The Robber Barons Had Nothing on MuskRoundup
tags: Gilded Age, capitalism, inequality, Elon Musk
David Nasaw is an emeritus professor of history at the CUNY Graduate Center and the author, most recently, of The Last Million: Europe’s Displaced Persons from World War to Cold War.
Elon Musk is now the proud owner of Twitter. The danger here is not that we have a rogue billionaire in our midst — that has happened before, and it will happen again — but that this one will be in control of what he has rightly referred to as our “digital town square.”
Mr. Musk is the face of 21st-century tech-based, extreme capitalism, just as the robber barons, who built our railroads, and Andrew Carnegie, who supplied those railroads and the builders of modern American cities with steel, embodied the exuberant and expansive industrial capitalism of the late 19th and early 20th centuries.
Mr. Musk has exploited the opportunities emerging in a rapidly disintegrating regulatory state apparatus and acquired a small army of investors and a fleet of lobbyists, lawyers and fanboys (known as Musketeers). He has sought to position himself as a tech genius who can break the rules, exploit and excise those who work for him, ridicule those who stand in his way and do as he wishes with his wealth because it benefits humanity. He’ll rescue the planet with his electric cars and save Ukraine with his satellite systems — but he must be freed of government interference to do these good deeds.
For more than two centuries, American moguls like Mr. Musk have transformed our economy and our daily lives (and enriched themselves) by playing a winning game with governments. They sought and received from those governments enormous subsidies and protection, while demanding that they be left alone to conduct their business as they pleased. The railroad robber barons built their fortunes on government-supplied land on which they laid their tracks and then collected government subsidies for every mile of it.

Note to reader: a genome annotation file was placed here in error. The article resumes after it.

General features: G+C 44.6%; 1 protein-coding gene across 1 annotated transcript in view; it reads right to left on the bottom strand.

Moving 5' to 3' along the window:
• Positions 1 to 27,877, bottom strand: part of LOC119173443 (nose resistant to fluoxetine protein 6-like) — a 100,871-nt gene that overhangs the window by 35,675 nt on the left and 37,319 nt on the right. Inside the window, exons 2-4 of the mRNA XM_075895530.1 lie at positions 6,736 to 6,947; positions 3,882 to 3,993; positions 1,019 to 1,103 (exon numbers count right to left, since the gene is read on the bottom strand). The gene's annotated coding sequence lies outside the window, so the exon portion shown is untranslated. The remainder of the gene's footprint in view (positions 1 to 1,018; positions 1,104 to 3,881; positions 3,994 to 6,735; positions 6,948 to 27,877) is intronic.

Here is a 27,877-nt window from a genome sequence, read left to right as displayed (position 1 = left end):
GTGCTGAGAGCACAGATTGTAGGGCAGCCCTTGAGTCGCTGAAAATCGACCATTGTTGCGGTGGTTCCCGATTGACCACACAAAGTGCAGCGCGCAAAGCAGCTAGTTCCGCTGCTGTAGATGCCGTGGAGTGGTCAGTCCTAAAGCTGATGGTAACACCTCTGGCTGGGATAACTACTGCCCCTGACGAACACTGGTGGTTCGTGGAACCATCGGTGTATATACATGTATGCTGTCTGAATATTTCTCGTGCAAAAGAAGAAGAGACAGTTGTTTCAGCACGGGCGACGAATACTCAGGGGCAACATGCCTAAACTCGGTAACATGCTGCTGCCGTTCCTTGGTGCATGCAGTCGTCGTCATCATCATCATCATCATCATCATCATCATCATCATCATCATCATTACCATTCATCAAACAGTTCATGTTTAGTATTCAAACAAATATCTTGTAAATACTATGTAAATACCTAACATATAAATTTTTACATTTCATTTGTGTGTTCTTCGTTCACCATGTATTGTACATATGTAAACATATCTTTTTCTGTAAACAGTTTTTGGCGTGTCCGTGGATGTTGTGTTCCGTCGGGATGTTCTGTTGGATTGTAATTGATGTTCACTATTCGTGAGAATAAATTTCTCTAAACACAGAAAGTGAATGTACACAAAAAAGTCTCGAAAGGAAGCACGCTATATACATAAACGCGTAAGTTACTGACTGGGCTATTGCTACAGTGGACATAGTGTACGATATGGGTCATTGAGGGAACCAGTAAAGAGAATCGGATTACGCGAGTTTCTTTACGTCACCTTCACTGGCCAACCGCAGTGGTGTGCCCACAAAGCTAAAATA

Carnegie and the steel barons elected Republican lawmakers and presidents committed to protecting their companies’ profits by levying high tariffs on foreign competitors. Mr. Musk’s companies, and his fortune, were built with billions of dollars’ worth of subsidies for his electric-car company, Tesla, and billions more in NASA contracts to ferry American astronauts into space, launch satellites and provide high-speed internet services tethered to his fleet of some 3,000 satellites.
What makes Mr. Musk particularly powerful and potentially more dangerous than the industrial-era moguls is his ability to promote his businesses and political notions with a tweet. The effect of such instant communications is enhanced by his firm understanding of media and market dynamics in this era of meme stocks, day trading, instant communications, misinformation and disinformation.
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